Like Mike Petrilli in this Flypaper post, I hope Alexander’s and Kline’s annual testing one-eighty is all just a bluff to try and get Democrats to give in on requiring states to develop teacher evaluations. And I hope they come to their senses and reveal a more centrist reauthorization proposal–with annual statewide testing, and data reporting, and school accountability requirements with teeth.

Because getting rid of annual testing is a dumb idea. I acknowledge (readily) that there are very real problems with today’s tests, accountability systems, teacher evaluations, NCLB waivers, and so on. And these problems are often most acute for those most affected by them–students, families, and teachers, rather than the policymakers that wrote the law and are now responsible for updating it.

But this particular reaction–ending statewide, comparable, annual testing–is an overreaction that creates more problems than it solves. It feeds into the false narrative that testing is only able to punish, rather than inform, support, and motivate. It makes it okay that we haven’t invested nearly enough in building educator capacity to support the students that tests identify as struggling, including significant commitments to overhauling both professional development and teacher preparation. It shies away from, rather than confronts, the hard truths that tests reveal about our education system–the disparate outcomes, and disparate expectations of what students from different backgrounds, ethnicities, and socio-economic conditions can learn.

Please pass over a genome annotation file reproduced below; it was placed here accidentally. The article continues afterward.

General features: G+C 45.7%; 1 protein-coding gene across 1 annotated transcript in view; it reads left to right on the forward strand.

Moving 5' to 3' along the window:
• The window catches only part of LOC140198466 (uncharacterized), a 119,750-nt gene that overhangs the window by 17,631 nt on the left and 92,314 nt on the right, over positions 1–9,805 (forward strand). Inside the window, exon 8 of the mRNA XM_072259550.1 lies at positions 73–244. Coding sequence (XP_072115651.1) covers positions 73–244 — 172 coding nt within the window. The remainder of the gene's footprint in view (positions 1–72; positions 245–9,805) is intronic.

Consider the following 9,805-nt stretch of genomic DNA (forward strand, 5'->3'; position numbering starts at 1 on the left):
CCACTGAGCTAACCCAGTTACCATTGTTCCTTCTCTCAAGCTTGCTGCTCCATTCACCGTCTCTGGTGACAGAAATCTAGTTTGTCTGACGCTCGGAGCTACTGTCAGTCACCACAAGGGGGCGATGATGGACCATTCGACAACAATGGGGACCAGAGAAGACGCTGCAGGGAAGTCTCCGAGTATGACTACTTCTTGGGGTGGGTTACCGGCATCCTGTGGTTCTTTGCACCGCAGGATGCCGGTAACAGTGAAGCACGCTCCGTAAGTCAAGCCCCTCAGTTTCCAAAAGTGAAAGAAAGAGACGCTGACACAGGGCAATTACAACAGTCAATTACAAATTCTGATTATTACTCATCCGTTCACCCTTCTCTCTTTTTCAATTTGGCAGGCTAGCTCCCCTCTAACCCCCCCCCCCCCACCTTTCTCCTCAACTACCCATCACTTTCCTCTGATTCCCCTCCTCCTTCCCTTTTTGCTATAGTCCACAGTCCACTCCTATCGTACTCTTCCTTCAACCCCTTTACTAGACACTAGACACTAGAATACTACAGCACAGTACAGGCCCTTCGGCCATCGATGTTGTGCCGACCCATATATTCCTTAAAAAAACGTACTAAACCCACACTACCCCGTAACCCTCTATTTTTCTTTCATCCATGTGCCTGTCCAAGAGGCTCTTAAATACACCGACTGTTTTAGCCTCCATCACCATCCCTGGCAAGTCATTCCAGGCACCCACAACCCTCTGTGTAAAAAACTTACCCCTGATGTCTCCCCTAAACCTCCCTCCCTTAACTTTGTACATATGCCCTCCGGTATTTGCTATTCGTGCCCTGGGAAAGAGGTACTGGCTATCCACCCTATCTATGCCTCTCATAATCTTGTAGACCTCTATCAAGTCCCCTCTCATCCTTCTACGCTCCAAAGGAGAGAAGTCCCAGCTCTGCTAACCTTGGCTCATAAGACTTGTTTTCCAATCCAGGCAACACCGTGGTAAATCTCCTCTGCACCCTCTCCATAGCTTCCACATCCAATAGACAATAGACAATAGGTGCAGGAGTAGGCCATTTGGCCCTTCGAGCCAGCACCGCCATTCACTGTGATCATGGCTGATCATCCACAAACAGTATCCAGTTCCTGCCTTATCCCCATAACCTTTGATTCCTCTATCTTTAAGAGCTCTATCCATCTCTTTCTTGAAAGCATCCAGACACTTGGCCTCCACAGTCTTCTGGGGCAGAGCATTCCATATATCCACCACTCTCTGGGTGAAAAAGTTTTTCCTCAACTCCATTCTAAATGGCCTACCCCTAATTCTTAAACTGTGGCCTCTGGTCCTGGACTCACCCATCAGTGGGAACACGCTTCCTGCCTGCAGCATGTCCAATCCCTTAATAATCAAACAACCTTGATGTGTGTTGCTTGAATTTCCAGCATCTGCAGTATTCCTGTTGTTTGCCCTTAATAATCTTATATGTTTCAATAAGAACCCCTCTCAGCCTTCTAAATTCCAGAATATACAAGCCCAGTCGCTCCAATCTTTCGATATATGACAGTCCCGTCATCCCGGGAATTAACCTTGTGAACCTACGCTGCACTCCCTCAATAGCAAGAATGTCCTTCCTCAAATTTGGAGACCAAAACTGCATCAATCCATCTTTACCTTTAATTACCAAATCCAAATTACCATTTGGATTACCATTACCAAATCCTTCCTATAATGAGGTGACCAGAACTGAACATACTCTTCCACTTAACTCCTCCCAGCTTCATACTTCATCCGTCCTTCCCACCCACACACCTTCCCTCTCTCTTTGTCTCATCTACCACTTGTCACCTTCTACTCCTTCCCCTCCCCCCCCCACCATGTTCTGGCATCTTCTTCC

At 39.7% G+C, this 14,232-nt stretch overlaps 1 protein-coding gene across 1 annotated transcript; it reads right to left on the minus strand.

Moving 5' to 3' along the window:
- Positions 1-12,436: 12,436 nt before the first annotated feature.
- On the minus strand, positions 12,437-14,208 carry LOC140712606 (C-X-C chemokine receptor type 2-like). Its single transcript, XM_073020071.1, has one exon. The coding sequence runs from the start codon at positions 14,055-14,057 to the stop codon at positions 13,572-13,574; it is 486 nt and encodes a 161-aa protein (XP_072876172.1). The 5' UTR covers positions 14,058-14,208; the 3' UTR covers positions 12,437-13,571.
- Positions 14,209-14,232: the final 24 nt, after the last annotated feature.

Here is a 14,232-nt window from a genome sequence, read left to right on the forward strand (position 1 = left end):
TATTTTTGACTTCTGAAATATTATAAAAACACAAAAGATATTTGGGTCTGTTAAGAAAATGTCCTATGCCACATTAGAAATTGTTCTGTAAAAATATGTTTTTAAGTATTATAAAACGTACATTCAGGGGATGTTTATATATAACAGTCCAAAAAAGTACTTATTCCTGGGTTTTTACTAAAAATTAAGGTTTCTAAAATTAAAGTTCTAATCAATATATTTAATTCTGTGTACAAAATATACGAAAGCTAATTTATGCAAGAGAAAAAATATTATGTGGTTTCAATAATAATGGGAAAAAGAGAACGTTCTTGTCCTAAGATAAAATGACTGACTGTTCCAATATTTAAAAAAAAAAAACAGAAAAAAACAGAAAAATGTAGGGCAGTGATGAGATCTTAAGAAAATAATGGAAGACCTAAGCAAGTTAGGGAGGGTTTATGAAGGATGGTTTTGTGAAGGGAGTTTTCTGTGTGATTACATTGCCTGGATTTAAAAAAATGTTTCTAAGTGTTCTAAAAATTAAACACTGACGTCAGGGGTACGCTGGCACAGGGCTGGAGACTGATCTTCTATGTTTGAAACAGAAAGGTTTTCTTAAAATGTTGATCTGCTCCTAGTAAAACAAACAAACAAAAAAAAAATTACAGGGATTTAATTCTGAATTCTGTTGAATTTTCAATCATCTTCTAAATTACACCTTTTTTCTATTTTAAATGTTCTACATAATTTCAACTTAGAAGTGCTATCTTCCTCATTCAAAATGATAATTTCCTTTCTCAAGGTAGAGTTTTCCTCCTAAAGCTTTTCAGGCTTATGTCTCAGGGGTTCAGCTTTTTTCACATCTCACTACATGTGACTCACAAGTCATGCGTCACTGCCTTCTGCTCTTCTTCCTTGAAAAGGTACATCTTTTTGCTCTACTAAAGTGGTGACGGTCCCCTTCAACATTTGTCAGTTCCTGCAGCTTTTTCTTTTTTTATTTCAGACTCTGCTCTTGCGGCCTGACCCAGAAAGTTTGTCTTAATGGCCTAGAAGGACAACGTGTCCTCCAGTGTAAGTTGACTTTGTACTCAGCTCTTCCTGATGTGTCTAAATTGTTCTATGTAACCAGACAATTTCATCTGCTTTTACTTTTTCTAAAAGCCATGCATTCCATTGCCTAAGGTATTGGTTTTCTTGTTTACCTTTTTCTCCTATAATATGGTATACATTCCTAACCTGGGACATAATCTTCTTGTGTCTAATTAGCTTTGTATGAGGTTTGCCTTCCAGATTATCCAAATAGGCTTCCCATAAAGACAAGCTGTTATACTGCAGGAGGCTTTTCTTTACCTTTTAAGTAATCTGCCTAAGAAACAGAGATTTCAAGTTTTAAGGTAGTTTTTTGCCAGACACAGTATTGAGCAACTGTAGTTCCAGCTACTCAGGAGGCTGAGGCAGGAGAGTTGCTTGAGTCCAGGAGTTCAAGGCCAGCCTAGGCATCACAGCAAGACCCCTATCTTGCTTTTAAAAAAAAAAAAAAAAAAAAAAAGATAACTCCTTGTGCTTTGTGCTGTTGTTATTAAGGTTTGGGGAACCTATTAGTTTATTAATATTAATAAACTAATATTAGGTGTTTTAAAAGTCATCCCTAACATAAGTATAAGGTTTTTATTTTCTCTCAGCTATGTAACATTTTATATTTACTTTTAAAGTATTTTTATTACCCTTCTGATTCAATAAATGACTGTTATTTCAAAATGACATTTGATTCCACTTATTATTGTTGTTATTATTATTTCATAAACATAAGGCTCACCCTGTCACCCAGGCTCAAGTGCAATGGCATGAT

Still, given the public beating standardized tests have taken over the last decade, and the negative narrative around testing that’s solidified as a result, it remains exceedingly important for those of us that still believe in annual, statewide standardized testing to articulate–again, and again, and again–why it matters. So if the problems above weren’t sufficient to sway you, here are the top five things we lose by giving up on annual testing: